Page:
Few mamas travel as much as I do with my kid; she’s not even 2.5 and has just arrived in her 8th country: Thailand. We are definitely not counting them like badges of honor in a dusty old passport (I have 33 countries – Read ’em and weep), but suffice it to say, we travel a lot.
I was already well seasoned in solo travel before I had my daughter, but something was missing.
It’s all a process like anything else. First you vacation at an all-inclusive and that gets you a little hot to see the world. Then comes the backpacking days – you travel the world in dirty hippie format, seeing as much as possible for as cheap as possible. Eventually you ditch the backpack for an all-wheel drive, start staying in Airbnbs and thinking about splitting your time between a rich home country and some place with a killer beach. Now you are an expat, but still on the outside – still forced to hang with other foreigners and watch from the sidelines. I spent years trying to get out of that bubble and never quite nailed it.
‘Till I had a baby.
Now we go local. Kids are like the secret knock at a Manhattan speakeasy circa 1997 (back when New York was cool). We still stay in Airbnbs and guest houses, but only ones operated by locals and mostly in homes where the host lives. We daycare, which is an automatic intro to the parents in whatever place we are living (it’s actually really easy to find a local or mixed daycare – just ask your host).
Almost all tourism is geared towards singles or couples who day drink and since that does not fit us, we are almost forced to hangout with locals (the horror) ’cause they are the ones doing the things we want to do. And it is the most glorious travel of my life. It’s “Paris, First Class, international” (little View From The Top reference for ya there). The best part, is it’s almost effortless. Luna strikes the conversations, gets the attention, opens all the doors. She’s like that cute kid in Jerry McGuire.
We got upgraded to a better room in Tulum at a locally owned hostel when she was 3 months, and somehow managed to eat at the only Mexican joints in town that are all hidden from tourists because the manager, a mom, introduced me to all her friends. In Colombia I got all the good food recos from the part-time nanny we hired online. I have had countless rows on planes given to us for free. Mayan women in Chiapas taught me how to wrap my baby in the longest fabric ever and explained to me how to protect my c-section incision. Ladies in the street, whom I met. In. The. Street.
Recently in Bali we got the best recommendation on the only restaurant with a kids playground by foreign woman who married a Balinese man ten years ago and has never looked back. And we also got invited to go to a five year ceremony at one of the biggest and most famous Hindu temples in Bali with my friend’s Sumi, and his wife, Putu – tourists are not allowed in usually. I met him as a tour guide but since we are the same age with daughter’s a year apart, it wasn’t long before we were invited over to his place and became good friends.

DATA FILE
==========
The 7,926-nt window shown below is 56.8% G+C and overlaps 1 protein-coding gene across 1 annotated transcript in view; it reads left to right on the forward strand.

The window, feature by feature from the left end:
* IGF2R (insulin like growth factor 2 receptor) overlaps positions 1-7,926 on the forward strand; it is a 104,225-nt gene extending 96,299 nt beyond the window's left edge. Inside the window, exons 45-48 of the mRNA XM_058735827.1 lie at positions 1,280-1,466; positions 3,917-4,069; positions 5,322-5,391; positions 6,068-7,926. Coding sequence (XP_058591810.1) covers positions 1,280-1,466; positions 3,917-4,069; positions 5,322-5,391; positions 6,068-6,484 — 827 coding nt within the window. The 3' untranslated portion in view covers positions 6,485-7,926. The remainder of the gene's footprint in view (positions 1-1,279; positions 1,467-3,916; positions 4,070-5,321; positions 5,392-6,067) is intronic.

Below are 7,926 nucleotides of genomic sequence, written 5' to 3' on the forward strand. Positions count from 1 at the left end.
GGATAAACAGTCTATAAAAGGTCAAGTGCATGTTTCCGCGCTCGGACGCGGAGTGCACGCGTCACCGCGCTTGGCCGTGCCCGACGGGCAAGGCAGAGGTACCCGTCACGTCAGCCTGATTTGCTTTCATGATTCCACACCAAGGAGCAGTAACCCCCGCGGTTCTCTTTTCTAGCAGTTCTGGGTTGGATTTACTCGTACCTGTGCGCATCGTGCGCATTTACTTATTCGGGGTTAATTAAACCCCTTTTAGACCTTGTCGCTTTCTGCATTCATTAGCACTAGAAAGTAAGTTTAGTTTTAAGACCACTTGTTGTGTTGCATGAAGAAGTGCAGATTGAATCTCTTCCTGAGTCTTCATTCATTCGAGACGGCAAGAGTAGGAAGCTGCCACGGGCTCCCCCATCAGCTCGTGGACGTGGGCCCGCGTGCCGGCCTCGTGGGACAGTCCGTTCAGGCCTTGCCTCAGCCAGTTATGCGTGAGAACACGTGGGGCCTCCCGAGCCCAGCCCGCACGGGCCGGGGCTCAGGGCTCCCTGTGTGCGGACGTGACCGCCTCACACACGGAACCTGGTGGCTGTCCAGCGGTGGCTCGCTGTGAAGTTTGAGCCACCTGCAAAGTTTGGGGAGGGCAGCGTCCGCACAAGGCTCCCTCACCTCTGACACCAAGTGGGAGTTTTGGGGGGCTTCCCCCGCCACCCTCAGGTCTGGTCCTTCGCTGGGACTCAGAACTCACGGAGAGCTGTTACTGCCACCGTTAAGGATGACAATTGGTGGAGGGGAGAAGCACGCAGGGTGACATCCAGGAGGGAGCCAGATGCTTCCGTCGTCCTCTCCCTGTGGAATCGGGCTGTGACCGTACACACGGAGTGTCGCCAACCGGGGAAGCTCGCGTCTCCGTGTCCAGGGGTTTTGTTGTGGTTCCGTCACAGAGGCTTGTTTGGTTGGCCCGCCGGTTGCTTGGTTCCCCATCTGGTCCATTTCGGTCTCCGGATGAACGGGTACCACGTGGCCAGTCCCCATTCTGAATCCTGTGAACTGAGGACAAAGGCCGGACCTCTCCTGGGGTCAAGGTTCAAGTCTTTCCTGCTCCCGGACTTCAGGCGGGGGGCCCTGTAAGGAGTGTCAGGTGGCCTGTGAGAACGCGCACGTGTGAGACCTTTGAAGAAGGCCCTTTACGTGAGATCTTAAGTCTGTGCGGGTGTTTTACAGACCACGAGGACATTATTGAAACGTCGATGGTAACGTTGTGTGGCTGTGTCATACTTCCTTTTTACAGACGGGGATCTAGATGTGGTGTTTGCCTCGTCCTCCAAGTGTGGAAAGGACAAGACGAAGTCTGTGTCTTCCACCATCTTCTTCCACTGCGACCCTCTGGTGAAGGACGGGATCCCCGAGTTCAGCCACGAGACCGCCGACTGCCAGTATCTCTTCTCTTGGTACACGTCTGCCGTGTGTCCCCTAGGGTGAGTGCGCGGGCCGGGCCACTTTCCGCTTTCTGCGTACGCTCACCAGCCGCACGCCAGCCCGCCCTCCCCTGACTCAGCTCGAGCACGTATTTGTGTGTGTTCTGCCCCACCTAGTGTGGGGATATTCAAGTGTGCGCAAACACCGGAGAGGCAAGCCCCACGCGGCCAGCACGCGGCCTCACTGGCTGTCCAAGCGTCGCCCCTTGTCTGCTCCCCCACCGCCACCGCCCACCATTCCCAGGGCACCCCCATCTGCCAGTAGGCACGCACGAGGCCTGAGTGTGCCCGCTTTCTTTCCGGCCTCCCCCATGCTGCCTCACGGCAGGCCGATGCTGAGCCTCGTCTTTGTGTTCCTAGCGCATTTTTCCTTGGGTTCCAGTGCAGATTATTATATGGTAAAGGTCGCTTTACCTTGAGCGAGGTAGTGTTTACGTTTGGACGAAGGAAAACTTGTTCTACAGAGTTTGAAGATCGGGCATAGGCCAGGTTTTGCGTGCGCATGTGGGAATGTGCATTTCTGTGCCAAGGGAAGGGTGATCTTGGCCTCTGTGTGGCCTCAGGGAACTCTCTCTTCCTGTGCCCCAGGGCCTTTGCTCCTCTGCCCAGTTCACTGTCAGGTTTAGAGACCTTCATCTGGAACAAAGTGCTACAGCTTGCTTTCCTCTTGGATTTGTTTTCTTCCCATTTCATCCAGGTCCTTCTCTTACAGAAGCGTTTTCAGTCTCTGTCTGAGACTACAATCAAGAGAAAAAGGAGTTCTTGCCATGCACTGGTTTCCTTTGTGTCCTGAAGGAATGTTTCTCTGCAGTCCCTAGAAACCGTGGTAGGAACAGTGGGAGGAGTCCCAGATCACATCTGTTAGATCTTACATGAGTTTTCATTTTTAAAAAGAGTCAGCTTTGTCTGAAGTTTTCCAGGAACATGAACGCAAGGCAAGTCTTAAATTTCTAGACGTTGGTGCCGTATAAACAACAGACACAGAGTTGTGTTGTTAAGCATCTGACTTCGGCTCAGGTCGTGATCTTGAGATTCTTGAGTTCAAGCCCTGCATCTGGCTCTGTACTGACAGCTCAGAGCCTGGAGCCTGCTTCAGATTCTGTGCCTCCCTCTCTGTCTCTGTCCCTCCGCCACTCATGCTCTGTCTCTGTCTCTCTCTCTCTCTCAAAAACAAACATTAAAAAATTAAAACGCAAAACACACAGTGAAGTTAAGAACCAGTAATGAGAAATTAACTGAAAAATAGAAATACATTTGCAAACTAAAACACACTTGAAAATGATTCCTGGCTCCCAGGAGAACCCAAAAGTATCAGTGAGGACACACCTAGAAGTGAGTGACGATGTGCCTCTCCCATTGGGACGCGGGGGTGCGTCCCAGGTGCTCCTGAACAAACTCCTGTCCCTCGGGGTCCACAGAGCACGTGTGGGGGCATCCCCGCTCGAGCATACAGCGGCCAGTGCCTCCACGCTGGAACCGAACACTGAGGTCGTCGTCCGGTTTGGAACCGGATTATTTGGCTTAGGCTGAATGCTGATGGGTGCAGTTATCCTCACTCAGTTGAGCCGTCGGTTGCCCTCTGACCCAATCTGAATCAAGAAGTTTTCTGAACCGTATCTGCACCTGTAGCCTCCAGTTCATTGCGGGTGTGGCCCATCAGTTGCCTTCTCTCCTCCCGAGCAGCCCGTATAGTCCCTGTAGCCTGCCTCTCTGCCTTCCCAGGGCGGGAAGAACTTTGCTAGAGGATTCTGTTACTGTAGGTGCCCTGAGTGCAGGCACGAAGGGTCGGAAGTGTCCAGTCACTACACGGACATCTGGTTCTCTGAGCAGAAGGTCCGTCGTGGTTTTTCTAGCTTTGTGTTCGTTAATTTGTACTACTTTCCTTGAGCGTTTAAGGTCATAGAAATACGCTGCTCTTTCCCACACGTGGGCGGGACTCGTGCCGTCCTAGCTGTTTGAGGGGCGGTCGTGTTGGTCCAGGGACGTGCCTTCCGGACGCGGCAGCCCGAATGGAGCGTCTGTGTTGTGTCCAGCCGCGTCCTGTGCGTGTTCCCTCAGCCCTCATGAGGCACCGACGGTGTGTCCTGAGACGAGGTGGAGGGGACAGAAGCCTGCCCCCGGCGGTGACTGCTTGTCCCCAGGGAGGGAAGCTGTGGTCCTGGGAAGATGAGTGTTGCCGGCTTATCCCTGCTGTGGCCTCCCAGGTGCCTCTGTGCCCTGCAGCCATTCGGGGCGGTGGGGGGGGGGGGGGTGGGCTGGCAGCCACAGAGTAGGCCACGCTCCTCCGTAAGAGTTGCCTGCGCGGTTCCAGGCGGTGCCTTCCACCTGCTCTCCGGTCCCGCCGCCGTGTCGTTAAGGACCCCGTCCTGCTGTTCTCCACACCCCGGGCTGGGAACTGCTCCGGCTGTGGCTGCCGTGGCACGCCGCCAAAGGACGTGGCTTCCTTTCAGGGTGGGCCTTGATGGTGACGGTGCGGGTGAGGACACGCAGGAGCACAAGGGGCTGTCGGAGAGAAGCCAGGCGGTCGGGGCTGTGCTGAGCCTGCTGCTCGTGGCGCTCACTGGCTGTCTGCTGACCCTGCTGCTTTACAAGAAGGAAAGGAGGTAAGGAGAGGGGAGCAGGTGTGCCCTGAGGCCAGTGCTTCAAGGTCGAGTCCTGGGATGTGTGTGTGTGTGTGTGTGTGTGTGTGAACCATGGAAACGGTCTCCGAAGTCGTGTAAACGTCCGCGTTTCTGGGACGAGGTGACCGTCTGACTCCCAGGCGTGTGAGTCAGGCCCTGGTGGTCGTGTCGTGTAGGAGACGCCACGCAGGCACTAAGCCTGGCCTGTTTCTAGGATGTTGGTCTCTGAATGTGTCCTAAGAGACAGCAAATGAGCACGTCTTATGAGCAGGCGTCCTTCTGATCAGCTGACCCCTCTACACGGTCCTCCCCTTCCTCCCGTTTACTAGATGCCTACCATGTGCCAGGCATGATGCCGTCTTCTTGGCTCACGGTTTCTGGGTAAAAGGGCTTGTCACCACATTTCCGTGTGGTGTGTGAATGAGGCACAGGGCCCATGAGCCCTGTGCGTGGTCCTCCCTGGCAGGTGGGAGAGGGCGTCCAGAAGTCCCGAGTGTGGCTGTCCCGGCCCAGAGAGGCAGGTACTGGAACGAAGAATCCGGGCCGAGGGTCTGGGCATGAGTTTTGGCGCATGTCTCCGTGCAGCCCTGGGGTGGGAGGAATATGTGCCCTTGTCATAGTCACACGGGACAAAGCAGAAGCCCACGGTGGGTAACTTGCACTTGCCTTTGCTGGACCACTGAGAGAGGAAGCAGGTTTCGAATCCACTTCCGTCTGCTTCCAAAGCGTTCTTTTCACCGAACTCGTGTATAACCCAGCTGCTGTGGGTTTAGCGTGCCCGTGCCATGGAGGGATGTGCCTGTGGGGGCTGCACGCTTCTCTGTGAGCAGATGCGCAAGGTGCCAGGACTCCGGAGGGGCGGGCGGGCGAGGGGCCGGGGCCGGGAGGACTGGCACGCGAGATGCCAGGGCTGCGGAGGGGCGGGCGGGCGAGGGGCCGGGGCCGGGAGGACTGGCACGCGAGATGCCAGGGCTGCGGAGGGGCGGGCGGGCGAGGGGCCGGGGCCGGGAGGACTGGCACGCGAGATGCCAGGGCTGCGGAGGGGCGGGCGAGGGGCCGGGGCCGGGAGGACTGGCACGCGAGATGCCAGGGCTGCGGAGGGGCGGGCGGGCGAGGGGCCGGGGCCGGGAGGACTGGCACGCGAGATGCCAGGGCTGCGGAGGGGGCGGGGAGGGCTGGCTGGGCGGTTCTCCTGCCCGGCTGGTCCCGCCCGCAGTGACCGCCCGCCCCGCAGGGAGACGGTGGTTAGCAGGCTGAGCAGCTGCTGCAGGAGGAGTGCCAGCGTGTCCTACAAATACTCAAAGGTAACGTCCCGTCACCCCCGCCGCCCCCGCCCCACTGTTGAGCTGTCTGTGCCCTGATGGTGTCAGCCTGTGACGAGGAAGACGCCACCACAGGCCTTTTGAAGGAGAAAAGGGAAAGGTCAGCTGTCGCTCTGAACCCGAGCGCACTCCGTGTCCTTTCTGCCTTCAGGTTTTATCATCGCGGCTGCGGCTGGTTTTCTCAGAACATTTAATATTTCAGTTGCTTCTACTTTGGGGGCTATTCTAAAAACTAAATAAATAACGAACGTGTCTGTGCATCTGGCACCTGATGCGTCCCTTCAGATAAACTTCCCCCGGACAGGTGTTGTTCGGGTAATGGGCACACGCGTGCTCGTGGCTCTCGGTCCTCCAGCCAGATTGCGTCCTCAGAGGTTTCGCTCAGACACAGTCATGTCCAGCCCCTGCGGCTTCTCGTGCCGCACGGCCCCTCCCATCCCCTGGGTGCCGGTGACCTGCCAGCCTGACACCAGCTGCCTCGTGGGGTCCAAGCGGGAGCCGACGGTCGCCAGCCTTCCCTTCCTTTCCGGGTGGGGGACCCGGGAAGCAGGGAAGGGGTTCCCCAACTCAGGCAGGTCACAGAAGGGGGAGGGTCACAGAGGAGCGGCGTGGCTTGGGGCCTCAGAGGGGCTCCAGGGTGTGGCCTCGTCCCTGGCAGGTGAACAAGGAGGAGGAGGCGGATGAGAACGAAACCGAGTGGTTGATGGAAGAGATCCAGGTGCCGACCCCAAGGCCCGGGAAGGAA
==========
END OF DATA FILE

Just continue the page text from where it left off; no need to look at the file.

When people talk about showing their kids the world, this is what they are envisioning. At least it’s what I envision. Anyone can get drunk off single-use plastic by a pool, but learning how other mamas live, cook, take care of and enjoy their babies is priceless. These experiences not only help me as a parent to feel supported and secure when traveling with a kid – need a pediatrician? Daycare’s got that number no problem. Need a child size Robocop helmut? Gede, the man you rented a moto from just bought one for his son and can show you the shop. I could go on for pages. But also, this is the stuff that I am passing on to my kid – all these local experiences are teaching her about our differences but also similarities in the world. That community is all around us that the village is the world and that we are all basically the same.
The last two years of travel with my daughter has hands down created the most meaningful memories for me. And I have many binders filled with amazing mama friends all over the world too.
Anna Von Frances can be found on Instagram and Facebook and Youtube @TravelMamaAnnaVon
Sign Up for her newsletter for tips, tricks and discounts for traveling mamas here: www.travelmamaannavon.com
Get your copy of:
THE REBEL MAMA’S HANDBOOK FOR (COOL) MOMS